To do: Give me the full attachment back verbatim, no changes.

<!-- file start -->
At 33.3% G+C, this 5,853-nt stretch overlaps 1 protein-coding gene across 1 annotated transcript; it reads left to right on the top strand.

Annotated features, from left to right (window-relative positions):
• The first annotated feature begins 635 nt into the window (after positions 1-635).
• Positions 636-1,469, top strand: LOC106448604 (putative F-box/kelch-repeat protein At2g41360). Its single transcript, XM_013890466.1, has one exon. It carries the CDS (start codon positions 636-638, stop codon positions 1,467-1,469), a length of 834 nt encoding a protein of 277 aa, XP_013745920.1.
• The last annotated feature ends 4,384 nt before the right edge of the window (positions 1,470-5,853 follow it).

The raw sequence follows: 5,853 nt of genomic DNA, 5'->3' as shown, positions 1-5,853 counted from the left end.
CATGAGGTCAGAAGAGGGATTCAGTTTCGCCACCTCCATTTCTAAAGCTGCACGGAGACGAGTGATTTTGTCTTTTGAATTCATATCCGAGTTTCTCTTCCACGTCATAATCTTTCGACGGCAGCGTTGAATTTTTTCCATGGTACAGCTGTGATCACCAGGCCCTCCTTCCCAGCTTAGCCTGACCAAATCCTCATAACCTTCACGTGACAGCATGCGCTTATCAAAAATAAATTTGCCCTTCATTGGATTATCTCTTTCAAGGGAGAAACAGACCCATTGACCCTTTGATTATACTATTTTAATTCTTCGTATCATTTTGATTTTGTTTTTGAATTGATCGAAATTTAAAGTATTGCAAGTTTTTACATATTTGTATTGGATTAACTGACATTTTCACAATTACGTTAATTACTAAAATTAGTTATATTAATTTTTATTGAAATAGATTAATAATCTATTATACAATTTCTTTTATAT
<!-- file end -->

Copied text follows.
At 33.3% G+C, this 5,853-nt stretch overlaps 1 protein-coding gene across 1 annotated transcript; it reads left to right on the top strand.

Annotated features, from left to right (window-relative positions):
• The first annotated feature begins 635 nt into the window (after positions 1-635).
• Positions 636-1,469, top strand: LOC106448604 (putative F-box/kelch-repeat protein At2g41360). Its single transcript, XM_013890466.1, has one exon. It carries the CDS (start codon positions 636-638, stop codon positions 1,467-1,469), a length of 834 nt encoding a protein of 277 aa, XP_013745920.1.
• The last annotated feature ends 4,384 nt before the right edge of the window (positions 1,470-5,853 follow it).

The raw sequence follows: 5,853 nt of genomic DNA, 5'->3' as shown, positions 1-5,853 counted from the left end.
CATGAGGTCAGAAGAGGGATTCAGTTTCGCCACCTCCATTTCTAAAGCTGCACGGAGACGAGTGATTTTGTCTTTTGAATTCATATCCGAGTTTCTCTTCCACGTCATAATCTTTCGACGGCAGCGTTGAATTTTTTCCATGGTACAGCTGTGATCACCAGGCCCTCCTTCCCAGCTTAGCCTGACCAAATCCTCATAACCTTCACGTGACAGCATGCGCTTATCAAAAATAAATTTGCCCTTCATTGGATTATCTCTTTCAAGGGAGAAACAGACCCATTGACCCTTTGATTATACTATTTTAATTCTTCGTATCATTTTGATTTTGTTTTTGAATTGATCGAAATTTAAAGTATTGCAAGTTTTTACATATTTGTATTGGATTAACTGACATTTTCACAATTACGTTAATTACTAAAATTAGTTATATTAATTTTTATTGAAATAGATTAATAATCTATTATACAATTTCTTTTATAT